“It doesn’t matter what it says in the rule. What matters are the choices people make based on the rhetoric and the swirl of information of that is out there, which is less nuanced and less precise than it should be,” says Kate Vickery, executive director of the Houston Immigration Legal Services Collaborative. “The collateral damage to this is people dropping out of programs that help stabilize their families.” Vickery’s organization helps provide cash assistance to families still recovering from Harvey. She has been hearing reports of some families refusing help even from faith-based organizations over fears of it affecting their immigration status.
The draft proposal of the changes to the definition of “public charge” is open to public comment until December. Khare says keeping abreast of changing immigration policies and managing clients’ fears has placed an extra workload on advocates.
“We want to make sure survivors know nothing has changed yet, please don’t unenroll from benefits that are keeping you alive,” says Khare. “Our biggest fear is that people would — without these benefits — go back to abusive partners and unsafe homes, and that can result in life-ending consequences.”
The stakes can be even higher for domestic violence survivors who are immigrants with U.S.-born children. For them, the decision becomes a choice between getting help for their families or being able to stay in the country with their children.
“Pia” is one of the women that Khare’s organization, Daya, has helped with housing. (Her name has been changed to protect her identity.) She is waiting for the Department of Homeland Security to reissue her a green card that she says was misplaced by one of the shelters she lived in after fleeing her husband in 2015. Because her children are U.S. citizens, she’s been able to get food stamps and Medicare for them.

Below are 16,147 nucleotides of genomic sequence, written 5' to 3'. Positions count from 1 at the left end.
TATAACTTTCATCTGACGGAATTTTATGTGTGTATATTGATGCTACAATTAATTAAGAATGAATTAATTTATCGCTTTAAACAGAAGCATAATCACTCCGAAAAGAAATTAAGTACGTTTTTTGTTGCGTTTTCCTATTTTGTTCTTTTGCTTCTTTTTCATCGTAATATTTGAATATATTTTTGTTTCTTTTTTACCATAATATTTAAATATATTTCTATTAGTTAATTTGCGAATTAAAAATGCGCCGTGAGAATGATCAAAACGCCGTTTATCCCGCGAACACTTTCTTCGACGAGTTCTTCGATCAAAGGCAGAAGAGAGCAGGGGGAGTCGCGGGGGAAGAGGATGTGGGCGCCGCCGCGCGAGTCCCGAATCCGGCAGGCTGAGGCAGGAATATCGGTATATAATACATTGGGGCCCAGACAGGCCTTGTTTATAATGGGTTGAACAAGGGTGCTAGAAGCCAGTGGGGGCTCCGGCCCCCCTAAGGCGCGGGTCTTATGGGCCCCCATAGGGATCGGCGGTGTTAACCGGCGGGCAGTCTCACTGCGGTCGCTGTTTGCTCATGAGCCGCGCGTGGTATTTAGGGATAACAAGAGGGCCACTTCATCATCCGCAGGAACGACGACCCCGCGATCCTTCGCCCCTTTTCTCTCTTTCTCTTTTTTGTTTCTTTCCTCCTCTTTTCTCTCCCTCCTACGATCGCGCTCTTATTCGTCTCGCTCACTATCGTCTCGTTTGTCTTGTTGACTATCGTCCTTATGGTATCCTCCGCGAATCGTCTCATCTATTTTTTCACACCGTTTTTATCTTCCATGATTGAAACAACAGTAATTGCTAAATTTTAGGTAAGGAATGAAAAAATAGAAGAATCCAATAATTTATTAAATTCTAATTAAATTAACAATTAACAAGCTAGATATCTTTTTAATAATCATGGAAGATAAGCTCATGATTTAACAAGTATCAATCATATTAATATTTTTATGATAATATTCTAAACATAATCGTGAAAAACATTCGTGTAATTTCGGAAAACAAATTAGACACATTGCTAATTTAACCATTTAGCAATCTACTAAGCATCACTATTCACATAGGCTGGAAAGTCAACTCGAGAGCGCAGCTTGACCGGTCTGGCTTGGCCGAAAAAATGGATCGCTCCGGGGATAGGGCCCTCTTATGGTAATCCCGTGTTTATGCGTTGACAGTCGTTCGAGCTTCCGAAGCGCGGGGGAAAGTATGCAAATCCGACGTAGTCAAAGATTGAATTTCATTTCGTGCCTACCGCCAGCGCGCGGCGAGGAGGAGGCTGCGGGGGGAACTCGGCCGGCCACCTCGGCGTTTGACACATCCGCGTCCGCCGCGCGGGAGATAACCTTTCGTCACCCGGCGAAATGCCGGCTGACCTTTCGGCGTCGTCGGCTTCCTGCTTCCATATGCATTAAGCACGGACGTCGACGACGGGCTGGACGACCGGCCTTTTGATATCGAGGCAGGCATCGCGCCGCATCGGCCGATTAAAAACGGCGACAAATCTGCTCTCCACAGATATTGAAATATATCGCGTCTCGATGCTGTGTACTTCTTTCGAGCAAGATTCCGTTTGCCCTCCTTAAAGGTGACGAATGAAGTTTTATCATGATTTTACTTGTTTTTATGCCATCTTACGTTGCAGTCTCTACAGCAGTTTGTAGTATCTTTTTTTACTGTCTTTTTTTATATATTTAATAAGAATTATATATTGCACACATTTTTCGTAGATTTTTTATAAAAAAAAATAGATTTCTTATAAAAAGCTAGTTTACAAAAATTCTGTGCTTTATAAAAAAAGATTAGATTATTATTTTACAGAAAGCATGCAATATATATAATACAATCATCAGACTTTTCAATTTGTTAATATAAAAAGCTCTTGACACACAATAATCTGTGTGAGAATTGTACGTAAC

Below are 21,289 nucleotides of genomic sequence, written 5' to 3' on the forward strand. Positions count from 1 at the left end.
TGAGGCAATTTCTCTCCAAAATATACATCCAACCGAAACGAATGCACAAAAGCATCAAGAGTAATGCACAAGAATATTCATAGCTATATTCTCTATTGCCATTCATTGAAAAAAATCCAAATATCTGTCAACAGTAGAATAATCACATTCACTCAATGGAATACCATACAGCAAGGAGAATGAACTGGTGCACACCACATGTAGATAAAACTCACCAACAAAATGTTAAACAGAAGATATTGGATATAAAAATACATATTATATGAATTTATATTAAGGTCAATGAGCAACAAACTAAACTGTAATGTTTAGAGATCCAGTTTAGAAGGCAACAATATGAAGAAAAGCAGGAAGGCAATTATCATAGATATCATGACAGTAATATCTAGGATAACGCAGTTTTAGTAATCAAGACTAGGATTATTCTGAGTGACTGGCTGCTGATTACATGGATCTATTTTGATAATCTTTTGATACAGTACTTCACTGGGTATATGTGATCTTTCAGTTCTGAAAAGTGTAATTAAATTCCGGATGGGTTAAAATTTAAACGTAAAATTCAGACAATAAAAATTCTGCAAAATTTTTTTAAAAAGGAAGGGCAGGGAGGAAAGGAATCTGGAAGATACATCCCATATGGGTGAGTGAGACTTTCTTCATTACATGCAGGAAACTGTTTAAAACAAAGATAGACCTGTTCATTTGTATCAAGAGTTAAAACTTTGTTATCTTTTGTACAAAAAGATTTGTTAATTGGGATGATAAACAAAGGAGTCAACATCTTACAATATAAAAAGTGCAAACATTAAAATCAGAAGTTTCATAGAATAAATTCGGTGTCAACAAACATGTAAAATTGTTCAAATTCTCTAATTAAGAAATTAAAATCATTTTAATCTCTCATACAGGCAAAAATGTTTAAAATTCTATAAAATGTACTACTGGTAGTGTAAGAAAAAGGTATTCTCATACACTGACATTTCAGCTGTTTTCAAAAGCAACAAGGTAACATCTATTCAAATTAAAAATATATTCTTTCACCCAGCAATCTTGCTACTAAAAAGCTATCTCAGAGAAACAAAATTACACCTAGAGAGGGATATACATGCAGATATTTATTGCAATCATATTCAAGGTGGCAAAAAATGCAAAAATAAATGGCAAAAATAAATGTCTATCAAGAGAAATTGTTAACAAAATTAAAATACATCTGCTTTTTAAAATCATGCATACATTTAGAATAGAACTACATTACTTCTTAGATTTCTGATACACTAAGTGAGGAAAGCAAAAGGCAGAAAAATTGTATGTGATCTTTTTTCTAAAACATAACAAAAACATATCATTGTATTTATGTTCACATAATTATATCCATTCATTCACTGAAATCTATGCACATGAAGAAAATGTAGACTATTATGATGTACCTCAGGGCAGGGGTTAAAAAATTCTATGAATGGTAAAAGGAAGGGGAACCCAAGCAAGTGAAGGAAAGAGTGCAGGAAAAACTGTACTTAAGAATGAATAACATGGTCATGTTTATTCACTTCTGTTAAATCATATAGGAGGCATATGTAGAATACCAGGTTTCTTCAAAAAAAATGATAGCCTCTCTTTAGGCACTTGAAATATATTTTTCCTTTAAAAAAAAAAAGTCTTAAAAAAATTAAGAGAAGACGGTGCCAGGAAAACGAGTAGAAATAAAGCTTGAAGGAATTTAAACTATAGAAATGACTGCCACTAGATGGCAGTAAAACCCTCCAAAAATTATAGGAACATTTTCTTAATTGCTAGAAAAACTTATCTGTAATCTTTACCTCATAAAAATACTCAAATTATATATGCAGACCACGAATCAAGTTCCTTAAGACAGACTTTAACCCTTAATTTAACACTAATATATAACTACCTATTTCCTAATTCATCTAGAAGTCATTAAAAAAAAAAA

“If my kids are not insured, then I have no idea where I’m going to go for a doctor. It’s a big help. And also food, food is like an everyday need. It’s been very helpful,” she says.
Despite how much Pia values the assistance, and although she’s confident she’ll be issued a new green card, she says that if she was forced to choose, “I’m going to choose a green card over anything because I need to stay with my kids.” If she had to return to her home country, she says, it would be easy for her husband and his family to take away her children without recourse. And her son, who has autism, wouldn’t have access to the same supports he gets in the U.S.
Pia’s children have access to many of those benefits because they were born in the United States. If there were no birthright citizenship guarantee, families like Pia’s would not be eligible for services like disaster aid. That kind of change would have huge implications for a diverse city like Houston. Almost half of all children in the Houston area are the children of immigrants. And a study found that immigrant communities were more likely to suffer a loss of income and say they needed help getting medical care after Hurricane Harvey. In disaster-affected areas across the U.S., immigrant families have had to rebuild in the midst of a flurry of policies and political rhetoric aimed at displacing them again. In 2017, the Immigration and Customs Enforcement (ICE) office in Houston arrested more noncitizens than anywhere else in the U.S. except for Dallas.
At least for now, it’s unclear how the proposed policies would impact individuals who already have their U.S. citizenship via birthright. When the Dominican Republic revoked birthright citizenship in 2013, it required citizens to file for “re-naturalization.” Stripping children of citizenship could have effects across generations, says Randy Capps, director of research at the Migration Policy Institute. “It’s about the long-term well-being and functioning of these children — if they get hungry, if they get sick, and also if their parents are more stressed, that could result in more problems,” he said.